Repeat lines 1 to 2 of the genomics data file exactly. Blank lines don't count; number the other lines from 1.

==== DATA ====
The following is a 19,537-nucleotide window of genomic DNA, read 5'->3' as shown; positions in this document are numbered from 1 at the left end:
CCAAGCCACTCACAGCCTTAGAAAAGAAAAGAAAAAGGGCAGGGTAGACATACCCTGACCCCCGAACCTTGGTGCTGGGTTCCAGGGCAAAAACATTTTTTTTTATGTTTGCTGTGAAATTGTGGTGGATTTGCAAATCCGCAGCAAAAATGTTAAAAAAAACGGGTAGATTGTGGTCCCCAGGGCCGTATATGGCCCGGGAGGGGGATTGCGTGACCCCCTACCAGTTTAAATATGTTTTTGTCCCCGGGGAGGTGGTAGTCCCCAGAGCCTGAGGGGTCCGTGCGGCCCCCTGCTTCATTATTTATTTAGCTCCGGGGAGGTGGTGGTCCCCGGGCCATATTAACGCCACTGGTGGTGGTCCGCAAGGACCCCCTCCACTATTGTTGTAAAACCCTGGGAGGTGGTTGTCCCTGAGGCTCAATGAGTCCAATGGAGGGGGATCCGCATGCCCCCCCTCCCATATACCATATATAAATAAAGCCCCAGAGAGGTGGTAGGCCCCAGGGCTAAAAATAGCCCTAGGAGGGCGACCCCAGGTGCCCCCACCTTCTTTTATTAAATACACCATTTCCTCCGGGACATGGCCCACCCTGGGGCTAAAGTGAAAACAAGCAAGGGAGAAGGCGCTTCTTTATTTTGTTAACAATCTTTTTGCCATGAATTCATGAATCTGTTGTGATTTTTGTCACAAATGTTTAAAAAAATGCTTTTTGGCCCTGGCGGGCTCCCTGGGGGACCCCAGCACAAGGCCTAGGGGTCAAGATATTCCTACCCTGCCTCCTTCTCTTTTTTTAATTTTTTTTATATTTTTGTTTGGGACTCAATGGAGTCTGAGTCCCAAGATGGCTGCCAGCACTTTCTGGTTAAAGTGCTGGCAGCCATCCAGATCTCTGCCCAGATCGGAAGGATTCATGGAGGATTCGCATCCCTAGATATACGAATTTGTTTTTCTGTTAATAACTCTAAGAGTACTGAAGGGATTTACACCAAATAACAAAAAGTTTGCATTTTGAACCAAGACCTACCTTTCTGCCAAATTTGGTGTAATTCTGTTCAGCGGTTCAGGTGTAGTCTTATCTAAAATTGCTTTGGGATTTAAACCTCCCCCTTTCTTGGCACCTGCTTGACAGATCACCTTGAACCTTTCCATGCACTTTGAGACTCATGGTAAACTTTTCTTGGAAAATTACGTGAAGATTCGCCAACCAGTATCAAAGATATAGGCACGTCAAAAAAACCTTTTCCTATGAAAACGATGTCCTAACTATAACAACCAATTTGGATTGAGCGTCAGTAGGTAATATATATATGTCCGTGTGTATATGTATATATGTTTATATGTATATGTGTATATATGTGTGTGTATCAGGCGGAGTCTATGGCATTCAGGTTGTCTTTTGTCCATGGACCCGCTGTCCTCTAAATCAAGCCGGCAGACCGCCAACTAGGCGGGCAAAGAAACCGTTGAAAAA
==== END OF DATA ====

The following is a 19,537-nucleotide window of genomic DNA, read 5'->3' as shown; positions in this document are numbered from 1 at the left end:
CCAAGCCACTCACAGCCTTAGAAAAGAAAAGAAAAAGGGCAGGGTAGACATACCCTGACCCCCGAACCTTGGTGCTGGGTTCCAGGGCAAAAACATTTTTTTTTATGTTTGCTGTGAAATTGTGGTGGATTTGCAAATCCGCAGCAAAAATGTTAAAAAAAACGGGTAGATTGTGGTCCCCAGGGCCGTATATGGCCCGGGAGGGGGATTGCGTGACCCCCTACCAGTTTAAATATGTTTTTGTCCCCGGGGAGGTGGTAGTCCCCAGAGCCTGAGGGGTCCGTGCGGCCCCCTGCTTCATTATTTATTTAGCTCCGGGGAGGTGGTGGTCCCCGGGCCATATTAACGCCACTGGTGGTGGTCCGCAAGGACCCCCTCCACTATTGTTGTAAAACCCTGGGAGGTGGTTGTCCCTGAGGCTCAATGAGTCCAATGGAGGGGGATCCGCATGCCCCCCCTCCCATATACCATATATAAATAAAGCCCCAGAGAGGTGGTAGGCCCCAGGGCTAAAAATAGCCCTAGGAGGGCGACCCCAGGTGCCCCCACCTTCTTTTATTAAATACACCATTTCCTCCGGGACATGGCCCACCCTGGGGCTAAAGTGAAAACAAGCAAGGGAGAAGGCGCTTCTTTATTTTGTTAACAATCTTTTTGCCATGAATTCATGAATCTGTTGTGATTTTTGTCACAAATGTTTAAAAAAATGCTTTTTGGCCCTGGCGGGCTCCCTGGGGGACCCCAGCACAAGGCCTAGGGGTCAAGATATTCCTACCCTGCCTCCTTCTCTTTTTTTAATTTTTTTTATATTTTTGTTTGGGACTCAATGGAGTCTGAGTCCCAAGATGGCTGCCAGCACTTTCTGGTTAAAGTGCTGGCAGCCATCCAGATCTCTGCCCAGATCGGAAGGATTCATGGAGGATTCGCATCCCTAGATATACGAATTTGTTTTTCTGTTAATAACTCTAAGAGTACTGAAGGGATTTACACCAAATAACAAAAAGTTTGCATTTTGAACCAAGACCTACCTTTCTGCCAAATTTGGTGTAATTCTGTTCAGCGGTTCAGGTGTAGTCTTATCTAAAATTGCTTTGGGATTTAAACCTCCCCCTTTCTTGGCACCTGCTTGACAGATCACCTTGAACCTTTCCATGCACTTTGAGACTCATGGTAAACTTTTCTTGGAAAATTACGTGAAGATTCGCCAACCAGTATCAAAGATATAGGCACGTCAAAAAAACCTTTTCCTATGAAAACGATGTCCTAACTATAACAACCAATTTGGATTGAGCGTCAGTAGGTAATATATATATGTCCGTGTGTATATGTATATATGTTTATATGTATATGTGTATATATGTGTGTGTATCAGGCGGAGTCTATGGCATTCAGGTTGTCTTTTGTCCATGGACCCGCTGTCCTCTAAATCAAGCCGGCAGACCGCCAACTAGGCGGGCAAAGAAACCGTTGAAAAA